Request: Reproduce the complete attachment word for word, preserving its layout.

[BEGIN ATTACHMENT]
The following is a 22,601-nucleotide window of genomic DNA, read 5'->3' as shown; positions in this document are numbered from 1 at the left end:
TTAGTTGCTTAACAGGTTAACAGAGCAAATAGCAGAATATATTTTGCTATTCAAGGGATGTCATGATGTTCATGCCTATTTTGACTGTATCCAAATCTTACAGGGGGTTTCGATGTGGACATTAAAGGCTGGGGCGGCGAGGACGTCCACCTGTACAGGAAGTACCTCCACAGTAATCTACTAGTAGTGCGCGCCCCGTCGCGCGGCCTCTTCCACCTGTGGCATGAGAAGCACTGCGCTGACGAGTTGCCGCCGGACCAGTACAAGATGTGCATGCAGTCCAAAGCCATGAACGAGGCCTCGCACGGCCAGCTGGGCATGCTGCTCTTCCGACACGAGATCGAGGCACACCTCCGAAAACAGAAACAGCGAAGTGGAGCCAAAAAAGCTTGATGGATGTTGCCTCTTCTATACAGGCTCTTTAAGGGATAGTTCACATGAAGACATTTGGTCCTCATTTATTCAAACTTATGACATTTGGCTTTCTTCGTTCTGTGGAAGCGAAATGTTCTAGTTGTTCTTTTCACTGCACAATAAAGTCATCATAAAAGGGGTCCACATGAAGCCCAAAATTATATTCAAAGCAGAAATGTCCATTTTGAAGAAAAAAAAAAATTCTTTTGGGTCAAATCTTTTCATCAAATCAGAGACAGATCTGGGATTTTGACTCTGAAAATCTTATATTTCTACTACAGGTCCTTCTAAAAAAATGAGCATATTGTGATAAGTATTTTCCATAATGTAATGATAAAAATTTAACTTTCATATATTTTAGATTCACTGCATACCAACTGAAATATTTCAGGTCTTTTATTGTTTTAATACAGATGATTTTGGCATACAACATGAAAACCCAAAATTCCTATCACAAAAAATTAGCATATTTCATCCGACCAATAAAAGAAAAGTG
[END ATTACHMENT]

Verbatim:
The following is a 22,601-nucleotide window of genomic DNA, read 5'->3' as shown; positions in this document are numbered from 1 at the left end:
TTAGTTGCTTAACAGGTTAACAGAGCAAATAGCAGAATATATTTTGCTATTCAAGGGATGTCATGATGTTCATGCCTATTTTGACTGTATCCAAATCTTACAGGGGGTTTCGATGTGGACATTAAAGGCTGGGGCGGCGAGGACGTCCACCTGTACAGGAAGTACCTCCACAGTAATCTACTAGTAGTGCGCGCCCCGTCGCGCGGCCTCTTCCACCTGTGGCATGAGAAGCACTGCGCTGACGAGTTGCCGCCGGACCAGTACAAGATGTGCATGCAGTCCAAAGCCATGAACGAGGCCTCGCACGGCCAGCTGGGCATGCTGCTCTTCCGACACGAGATCGAGGCACACCTCCGAAAACAGAAACAGCGAAGTGGAGCCAAAAAAGCTTGATGGATGTTGCCTCTTCTATACAGGCTCTTTAAGGGATAGTTCACATGAAGACATTTGGTCCTCATTTATTCAAACTTATGACATTTGGCTTTCTTCGTTCTGTGGAAGCGAAATGTTCTAGTTGTTCTTTTCACTGCACAATAAAGTCATCATAAAAGGGGTCCACATGAAGCCCAAAATTATATTCAAAGCAGAAATGTCCATTTTGAAGAAAAAAAAAAATTCTTTTGGGTCAAATCTTTTCATCAAATCAGAGACAGATCTGGGATTTTGACTCTGAAAATCTTATATTTCTACTACAGGTCCTTCTAAAAAAATGAGCATATTGTGATAAGTATTTTCCATAATGTAATGATAAAAATTTAACTTTCATATATTTTAGATTCACTGCATACCAACTGAAATATTTCAGGTCTTTTATTGTTTTAATACAGATGATTTTGGCATACAACATGAAAACCCAAAATTCCTATCACAAAAAATTAGCATATTTCATCCGACCAATAAAAGAAAAGTG